Saturday, 5 May 2012

Writing children's books

At 8 months old, Little Bean does not require too much creativity from her mama when it comes to bedtime reading. All I’m needed for is to lift the flaps of Hide and Seek Pig and she’s happy.

As she gets older though I’d really like to be able to make up and tell her my own stories for bedtime.

When I was little, a friend of our family always used to tell us kids the most wonderful made-up tales. Despite the age range between his three boys and my brother and I, he still managed to tell us tales that were mesmerising to all of us, no matter how old we were. He would do deep scary cackles for the villains, leave cliffhangers and finish most often with a satisfying ‘happily ever after’. His imagination was unbelievable and he could convince us of just about anything.

For instance, one Christmas Eve, even when we were at an age where we'd long figured out Santa Claus was merely an excuse for the dads to get an extra bit of whisky and mince pie, he took us outside and, pointing at the sky, showed us lights that could not have been mistaken for anything other than a sleigh pulled by reindeer. To this day, we (very much now grown-up kids) discuss this and wonder what that really was up ahead.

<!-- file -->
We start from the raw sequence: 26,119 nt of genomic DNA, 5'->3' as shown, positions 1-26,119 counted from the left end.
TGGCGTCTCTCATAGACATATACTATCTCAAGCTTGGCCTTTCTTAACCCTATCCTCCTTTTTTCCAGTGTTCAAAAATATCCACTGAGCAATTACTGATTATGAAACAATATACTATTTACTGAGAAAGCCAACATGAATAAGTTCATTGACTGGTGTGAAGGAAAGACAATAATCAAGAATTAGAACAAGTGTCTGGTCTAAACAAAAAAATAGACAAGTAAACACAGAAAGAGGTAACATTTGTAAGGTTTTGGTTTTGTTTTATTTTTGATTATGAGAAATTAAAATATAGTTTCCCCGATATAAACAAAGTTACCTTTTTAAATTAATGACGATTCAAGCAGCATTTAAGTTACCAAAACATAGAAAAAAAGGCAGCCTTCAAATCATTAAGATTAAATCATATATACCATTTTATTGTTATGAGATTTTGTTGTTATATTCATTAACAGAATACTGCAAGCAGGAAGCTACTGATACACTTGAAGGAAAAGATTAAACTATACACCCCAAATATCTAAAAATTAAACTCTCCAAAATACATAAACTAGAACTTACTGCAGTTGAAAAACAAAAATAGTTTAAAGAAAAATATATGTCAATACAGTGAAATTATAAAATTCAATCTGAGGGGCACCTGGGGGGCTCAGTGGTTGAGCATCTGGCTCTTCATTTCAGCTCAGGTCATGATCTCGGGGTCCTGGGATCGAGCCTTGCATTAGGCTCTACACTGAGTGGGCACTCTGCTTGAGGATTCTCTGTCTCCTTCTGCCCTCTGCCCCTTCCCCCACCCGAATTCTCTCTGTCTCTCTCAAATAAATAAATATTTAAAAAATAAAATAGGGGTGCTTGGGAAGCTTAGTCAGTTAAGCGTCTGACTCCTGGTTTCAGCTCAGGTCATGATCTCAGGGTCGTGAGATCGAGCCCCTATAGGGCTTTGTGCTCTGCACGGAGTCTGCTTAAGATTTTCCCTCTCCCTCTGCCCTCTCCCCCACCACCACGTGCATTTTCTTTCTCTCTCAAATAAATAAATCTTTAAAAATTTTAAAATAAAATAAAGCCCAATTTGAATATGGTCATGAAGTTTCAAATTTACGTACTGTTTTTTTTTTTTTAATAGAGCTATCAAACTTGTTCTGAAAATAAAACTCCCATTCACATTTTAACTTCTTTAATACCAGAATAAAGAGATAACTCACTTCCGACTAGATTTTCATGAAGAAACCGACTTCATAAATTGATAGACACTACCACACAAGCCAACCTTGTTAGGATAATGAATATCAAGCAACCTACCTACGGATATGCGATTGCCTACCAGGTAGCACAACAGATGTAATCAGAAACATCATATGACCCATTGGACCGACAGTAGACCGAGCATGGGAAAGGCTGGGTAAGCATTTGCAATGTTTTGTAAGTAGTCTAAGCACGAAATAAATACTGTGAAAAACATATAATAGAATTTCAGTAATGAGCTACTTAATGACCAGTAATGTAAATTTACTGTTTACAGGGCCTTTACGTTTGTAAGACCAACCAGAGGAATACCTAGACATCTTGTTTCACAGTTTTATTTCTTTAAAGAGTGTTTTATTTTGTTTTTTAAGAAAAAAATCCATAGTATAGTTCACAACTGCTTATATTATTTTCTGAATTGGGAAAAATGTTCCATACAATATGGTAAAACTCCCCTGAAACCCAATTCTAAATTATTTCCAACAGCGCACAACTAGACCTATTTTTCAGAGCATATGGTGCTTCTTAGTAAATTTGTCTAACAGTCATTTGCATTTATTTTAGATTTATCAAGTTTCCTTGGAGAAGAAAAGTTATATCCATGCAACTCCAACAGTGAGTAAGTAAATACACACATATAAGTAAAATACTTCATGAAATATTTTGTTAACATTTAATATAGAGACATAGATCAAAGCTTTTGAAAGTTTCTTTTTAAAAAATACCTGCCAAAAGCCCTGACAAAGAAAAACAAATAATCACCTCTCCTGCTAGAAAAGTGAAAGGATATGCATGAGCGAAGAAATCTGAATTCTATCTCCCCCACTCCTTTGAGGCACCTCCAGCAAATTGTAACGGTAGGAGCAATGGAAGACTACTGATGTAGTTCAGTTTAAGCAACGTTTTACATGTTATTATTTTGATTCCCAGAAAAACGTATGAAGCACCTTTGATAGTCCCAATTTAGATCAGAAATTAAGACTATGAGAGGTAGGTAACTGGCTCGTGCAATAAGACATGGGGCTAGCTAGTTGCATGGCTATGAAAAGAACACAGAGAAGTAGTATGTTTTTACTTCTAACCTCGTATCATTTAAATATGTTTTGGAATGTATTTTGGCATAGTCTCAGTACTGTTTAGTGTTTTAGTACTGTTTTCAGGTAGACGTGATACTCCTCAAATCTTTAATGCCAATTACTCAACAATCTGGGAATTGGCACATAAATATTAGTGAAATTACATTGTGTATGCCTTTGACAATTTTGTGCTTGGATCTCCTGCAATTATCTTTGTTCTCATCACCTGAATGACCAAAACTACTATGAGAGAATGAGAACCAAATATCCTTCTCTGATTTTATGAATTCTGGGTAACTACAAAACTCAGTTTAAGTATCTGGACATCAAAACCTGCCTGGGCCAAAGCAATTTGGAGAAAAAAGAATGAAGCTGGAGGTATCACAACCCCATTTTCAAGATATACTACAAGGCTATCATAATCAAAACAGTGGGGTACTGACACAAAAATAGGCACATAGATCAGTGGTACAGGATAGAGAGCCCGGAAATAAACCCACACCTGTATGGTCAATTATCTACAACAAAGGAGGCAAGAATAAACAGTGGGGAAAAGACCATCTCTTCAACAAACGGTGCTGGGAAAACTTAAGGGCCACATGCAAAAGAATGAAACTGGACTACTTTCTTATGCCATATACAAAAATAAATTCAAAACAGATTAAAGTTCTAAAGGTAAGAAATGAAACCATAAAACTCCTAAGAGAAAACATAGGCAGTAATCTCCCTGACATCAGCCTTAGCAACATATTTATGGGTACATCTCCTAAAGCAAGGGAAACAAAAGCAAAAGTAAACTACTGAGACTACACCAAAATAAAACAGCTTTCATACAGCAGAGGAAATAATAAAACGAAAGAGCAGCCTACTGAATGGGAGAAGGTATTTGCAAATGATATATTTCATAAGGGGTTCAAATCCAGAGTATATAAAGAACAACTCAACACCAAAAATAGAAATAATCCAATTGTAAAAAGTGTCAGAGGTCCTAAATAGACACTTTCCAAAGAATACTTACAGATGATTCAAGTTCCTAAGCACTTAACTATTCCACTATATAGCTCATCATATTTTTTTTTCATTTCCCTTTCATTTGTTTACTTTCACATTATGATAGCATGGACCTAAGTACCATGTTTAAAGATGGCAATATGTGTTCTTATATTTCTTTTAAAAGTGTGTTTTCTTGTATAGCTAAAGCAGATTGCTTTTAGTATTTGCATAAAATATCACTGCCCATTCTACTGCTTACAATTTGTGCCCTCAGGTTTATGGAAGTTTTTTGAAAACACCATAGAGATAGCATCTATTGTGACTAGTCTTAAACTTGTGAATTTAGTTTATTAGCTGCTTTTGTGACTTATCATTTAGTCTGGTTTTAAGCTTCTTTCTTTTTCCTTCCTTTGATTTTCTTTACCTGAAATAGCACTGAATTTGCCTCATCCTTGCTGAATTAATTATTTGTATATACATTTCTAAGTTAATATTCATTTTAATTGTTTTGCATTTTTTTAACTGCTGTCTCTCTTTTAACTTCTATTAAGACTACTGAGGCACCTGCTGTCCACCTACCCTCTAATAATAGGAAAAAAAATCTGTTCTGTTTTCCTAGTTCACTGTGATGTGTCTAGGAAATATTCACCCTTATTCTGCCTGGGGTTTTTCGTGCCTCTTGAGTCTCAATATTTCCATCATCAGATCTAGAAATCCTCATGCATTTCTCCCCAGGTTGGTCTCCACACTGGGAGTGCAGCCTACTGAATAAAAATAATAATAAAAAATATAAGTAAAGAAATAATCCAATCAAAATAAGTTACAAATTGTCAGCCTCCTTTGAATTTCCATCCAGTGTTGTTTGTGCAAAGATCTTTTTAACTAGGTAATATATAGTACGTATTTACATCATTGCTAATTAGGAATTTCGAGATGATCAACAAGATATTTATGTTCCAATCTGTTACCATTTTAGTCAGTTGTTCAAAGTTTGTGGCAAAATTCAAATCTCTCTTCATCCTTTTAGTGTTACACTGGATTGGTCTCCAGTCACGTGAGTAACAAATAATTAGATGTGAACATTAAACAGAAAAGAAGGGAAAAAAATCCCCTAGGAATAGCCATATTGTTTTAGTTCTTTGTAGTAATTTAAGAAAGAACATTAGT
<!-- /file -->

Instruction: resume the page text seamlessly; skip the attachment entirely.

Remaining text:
A few special people are just born with an incredible imagination and amazing gift for storytelling. I don’t think many people will beat this father’s storytelling abilities, but if you think you have it in you to come up with an unbeatable children’s tale, fabulous publisher Chicken House together with The Times is running a writing competition.

To get you started, here are some top tips from publisher Barry Cunningham. 

1 comment:

  1. As one of the 3 boys mentioned above and can truly say... The sleigh pulled by reindeer was real!:) To this day I can still see it. Amazing how with the right words a child's imagination can come alive. And last a lifetime.